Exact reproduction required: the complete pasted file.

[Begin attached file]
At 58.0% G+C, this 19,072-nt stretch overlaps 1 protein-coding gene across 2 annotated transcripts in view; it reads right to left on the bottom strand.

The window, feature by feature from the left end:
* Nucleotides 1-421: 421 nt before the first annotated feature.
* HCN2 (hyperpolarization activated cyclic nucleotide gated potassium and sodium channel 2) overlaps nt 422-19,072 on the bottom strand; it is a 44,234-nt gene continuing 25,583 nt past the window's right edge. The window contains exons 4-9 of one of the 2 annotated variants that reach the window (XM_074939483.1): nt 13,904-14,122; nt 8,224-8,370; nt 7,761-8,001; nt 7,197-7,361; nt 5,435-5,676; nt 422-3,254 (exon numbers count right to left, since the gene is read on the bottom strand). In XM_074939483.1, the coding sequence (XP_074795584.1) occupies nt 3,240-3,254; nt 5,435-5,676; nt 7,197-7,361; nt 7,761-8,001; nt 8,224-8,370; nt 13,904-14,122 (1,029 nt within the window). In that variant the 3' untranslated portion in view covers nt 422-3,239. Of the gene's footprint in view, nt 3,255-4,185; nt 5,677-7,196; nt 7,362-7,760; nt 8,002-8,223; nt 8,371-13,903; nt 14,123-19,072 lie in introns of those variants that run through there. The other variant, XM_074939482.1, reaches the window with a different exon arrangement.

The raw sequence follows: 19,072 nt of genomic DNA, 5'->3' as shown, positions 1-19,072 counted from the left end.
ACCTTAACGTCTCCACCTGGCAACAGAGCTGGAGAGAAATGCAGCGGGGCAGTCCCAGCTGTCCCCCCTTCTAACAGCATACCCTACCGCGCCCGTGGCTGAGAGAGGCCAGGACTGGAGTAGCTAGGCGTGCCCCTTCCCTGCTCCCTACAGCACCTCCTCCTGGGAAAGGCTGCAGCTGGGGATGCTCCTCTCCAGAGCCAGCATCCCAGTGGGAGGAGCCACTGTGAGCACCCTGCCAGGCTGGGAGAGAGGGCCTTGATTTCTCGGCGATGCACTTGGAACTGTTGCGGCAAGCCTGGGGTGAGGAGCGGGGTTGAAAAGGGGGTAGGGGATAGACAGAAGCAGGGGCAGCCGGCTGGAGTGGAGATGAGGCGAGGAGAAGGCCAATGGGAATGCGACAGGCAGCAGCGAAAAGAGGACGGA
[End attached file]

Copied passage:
At 58.0% G+C, this 19,072-nt stretch overlaps 1 protein-coding gene across 2 annotated transcripts in view; it reads right to left on the bottom strand.

The window, feature by feature from the left end:
* Nucleotides 1-421: 421 nt before the first annotated feature.
* HCN2 (hyperpolarization activated cyclic nucleotide gated potassium and sodium channel 2) overlaps nt 422-19,072 on the bottom strand; it is a 44,234-nt gene continuing 25,583 nt past the window's right edge. The window contains exons 4-9 of one of the 2 annotated variants that reach the window (XM_074939483.1): nt 13,904-14,122; nt 8,224-8,370; nt 7,761-8,001; nt 7,197-7,361; nt 5,435-5,676; nt 422-3,254 (exon numbers count right to left, since the gene is read on the bottom strand). In XM_074939483.1, the coding sequence (XP_074795584.1) occupies nt 3,240-3,254; nt 5,435-5,676; nt 7,197-7,361; nt 7,761-8,001; nt 8,224-8,370; nt 13,904-14,122 (1,029 nt within the window). In that variant the 3' untranslated portion in view covers nt 422-3,239. Of the gene's footprint in view, nt 3,255-4,185; nt 5,677-7,196; nt 7,362-7,760; nt 8,002-8,223; nt 8,371-13,903; nt 14,123-19,072 lie in introns of those variants that run through there. The other variant, XM_074939482.1, reaches the window with a different exon arrangement.

The raw sequence follows: 19,072 nt of genomic DNA, 5'->3' as shown, positions 1-19,072 counted from the left end.
ACCTTAACGTCTCCACCTGGCAACAGAGCTGGAGAGAAATGCAGCGGGGCAGTCCCAGCTGTCCCCCCTTCTAACAGCATACCCTACCGCGCCCGTGGCTGAGAGAGGCCAGGACTGGAGTAGCTAGGCGTGCCCCTTCCCTGCTCCCTACAGCACCTCCTCCTGGGAAAGGCTGCAGCTGGGGATGCTCCTCTCCAGAGCCAGCATCCCAGTGGGAGGAGCCACTGTGAGCACCCTGCCAGGCTGGGAGAGAGGGCCTTGATTTCTCGGCGATGCACTTGGAACTGTTGCGGCAAGCCTGGGGTGAGGAGCGGGGTTGAAAAGGGGGTAGGGGATAGACAGAAGCAGGGGCAGCCGGCTGGAGTGGAGATGAGGCGAGGAGAAGGCCAATGGGAATGCGACAGGCAGCAGCGAAAAGAGGACGGA